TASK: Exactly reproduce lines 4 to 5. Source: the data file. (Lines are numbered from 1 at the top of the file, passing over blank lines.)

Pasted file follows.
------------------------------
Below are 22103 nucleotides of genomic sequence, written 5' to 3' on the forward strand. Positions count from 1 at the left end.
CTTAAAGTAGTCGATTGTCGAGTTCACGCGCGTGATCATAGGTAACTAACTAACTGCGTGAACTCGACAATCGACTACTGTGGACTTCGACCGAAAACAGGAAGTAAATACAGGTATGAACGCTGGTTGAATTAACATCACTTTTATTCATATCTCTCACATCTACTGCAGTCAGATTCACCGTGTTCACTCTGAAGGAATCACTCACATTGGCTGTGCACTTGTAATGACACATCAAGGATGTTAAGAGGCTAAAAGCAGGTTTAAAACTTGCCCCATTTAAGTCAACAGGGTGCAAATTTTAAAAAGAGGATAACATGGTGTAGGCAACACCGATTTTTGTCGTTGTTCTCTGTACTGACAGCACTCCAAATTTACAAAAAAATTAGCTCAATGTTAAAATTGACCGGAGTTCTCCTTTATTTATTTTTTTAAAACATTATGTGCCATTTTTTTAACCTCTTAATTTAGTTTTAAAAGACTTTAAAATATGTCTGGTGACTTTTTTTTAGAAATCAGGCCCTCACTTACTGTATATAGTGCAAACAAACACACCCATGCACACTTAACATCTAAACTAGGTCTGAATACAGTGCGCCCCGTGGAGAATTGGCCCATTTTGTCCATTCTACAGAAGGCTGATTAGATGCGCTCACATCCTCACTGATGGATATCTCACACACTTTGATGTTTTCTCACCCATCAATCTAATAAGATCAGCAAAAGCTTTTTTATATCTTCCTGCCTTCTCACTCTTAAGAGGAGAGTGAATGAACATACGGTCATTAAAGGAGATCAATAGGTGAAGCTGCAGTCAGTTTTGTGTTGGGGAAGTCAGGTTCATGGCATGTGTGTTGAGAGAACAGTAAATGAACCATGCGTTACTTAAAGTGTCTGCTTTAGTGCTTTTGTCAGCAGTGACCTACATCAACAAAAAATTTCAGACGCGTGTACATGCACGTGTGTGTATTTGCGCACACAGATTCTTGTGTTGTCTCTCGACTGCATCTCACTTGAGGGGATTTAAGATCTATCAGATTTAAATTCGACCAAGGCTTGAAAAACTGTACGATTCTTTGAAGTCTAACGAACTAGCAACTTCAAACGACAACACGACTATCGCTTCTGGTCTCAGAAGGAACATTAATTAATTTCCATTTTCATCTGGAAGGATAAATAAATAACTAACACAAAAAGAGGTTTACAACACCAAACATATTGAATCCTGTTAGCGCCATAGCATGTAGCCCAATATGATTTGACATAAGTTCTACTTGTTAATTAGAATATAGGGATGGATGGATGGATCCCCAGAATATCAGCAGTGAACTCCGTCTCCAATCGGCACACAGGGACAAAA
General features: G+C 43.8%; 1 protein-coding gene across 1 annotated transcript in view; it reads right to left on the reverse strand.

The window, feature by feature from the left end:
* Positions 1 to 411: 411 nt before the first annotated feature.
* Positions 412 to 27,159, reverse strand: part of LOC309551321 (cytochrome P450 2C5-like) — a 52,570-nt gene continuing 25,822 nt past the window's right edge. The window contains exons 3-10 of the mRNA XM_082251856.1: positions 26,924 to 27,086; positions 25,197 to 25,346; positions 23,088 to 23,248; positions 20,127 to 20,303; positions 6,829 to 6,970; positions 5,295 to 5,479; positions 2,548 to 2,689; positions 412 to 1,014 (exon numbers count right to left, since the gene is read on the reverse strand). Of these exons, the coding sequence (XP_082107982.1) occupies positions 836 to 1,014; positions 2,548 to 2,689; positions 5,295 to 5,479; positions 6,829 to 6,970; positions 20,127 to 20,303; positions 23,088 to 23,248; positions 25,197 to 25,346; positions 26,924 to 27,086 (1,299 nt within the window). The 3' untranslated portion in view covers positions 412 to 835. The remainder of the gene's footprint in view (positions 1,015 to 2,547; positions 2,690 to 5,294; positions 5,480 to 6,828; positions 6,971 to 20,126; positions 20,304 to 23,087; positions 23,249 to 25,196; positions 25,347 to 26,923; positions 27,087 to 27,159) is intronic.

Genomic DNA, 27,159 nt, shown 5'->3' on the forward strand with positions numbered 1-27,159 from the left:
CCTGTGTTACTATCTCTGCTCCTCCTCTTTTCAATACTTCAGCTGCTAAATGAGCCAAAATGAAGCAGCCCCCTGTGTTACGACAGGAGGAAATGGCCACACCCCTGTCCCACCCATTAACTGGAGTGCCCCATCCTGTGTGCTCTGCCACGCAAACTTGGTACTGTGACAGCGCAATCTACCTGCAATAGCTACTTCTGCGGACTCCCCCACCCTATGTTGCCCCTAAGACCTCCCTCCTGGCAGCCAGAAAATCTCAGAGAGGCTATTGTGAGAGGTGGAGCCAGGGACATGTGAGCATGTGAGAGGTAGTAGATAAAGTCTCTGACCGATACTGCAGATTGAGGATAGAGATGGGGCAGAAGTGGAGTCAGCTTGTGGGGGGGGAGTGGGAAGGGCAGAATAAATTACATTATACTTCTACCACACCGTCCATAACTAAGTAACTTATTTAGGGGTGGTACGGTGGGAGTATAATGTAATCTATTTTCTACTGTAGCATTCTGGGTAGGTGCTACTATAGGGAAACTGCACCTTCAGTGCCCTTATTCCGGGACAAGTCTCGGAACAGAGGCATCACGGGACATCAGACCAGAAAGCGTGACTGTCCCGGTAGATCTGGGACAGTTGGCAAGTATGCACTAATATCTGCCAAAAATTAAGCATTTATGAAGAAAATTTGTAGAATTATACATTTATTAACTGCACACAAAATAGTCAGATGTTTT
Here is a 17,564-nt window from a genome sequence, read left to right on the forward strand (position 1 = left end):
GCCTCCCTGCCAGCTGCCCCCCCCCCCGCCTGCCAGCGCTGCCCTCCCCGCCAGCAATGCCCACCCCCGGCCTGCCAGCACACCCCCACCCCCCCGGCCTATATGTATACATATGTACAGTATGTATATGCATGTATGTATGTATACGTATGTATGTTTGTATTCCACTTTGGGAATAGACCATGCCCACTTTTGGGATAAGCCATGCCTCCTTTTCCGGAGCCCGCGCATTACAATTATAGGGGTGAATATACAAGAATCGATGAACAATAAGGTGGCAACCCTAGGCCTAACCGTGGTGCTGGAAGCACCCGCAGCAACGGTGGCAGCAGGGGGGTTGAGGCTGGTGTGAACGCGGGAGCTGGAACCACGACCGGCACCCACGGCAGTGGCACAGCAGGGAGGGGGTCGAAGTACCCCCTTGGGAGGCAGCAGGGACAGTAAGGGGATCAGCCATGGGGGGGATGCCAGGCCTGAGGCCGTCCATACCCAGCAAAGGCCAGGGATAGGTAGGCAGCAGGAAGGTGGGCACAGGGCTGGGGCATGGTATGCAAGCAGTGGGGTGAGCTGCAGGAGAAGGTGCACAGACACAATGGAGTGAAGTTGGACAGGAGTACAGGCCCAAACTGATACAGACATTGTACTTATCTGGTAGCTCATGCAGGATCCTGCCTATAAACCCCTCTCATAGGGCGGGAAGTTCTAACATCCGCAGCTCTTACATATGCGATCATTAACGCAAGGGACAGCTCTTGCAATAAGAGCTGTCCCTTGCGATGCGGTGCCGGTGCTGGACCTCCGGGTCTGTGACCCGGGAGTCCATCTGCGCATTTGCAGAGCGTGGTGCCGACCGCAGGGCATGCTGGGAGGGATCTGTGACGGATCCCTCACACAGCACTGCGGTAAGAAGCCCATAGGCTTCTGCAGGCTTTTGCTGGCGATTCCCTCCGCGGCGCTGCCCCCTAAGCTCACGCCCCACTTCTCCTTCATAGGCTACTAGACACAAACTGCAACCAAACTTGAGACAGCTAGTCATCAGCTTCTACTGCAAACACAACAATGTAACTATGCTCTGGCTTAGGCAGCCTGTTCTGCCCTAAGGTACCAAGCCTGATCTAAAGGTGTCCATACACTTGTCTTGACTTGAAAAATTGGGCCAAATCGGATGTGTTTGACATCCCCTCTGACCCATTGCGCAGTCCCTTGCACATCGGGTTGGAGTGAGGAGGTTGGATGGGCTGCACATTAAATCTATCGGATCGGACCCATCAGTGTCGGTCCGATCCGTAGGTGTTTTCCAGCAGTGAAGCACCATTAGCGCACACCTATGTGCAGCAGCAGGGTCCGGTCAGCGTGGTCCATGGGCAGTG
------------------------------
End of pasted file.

The window, feature by feature from the left end:
* Positions 1 to 411: 411 nt before the first annotated feature.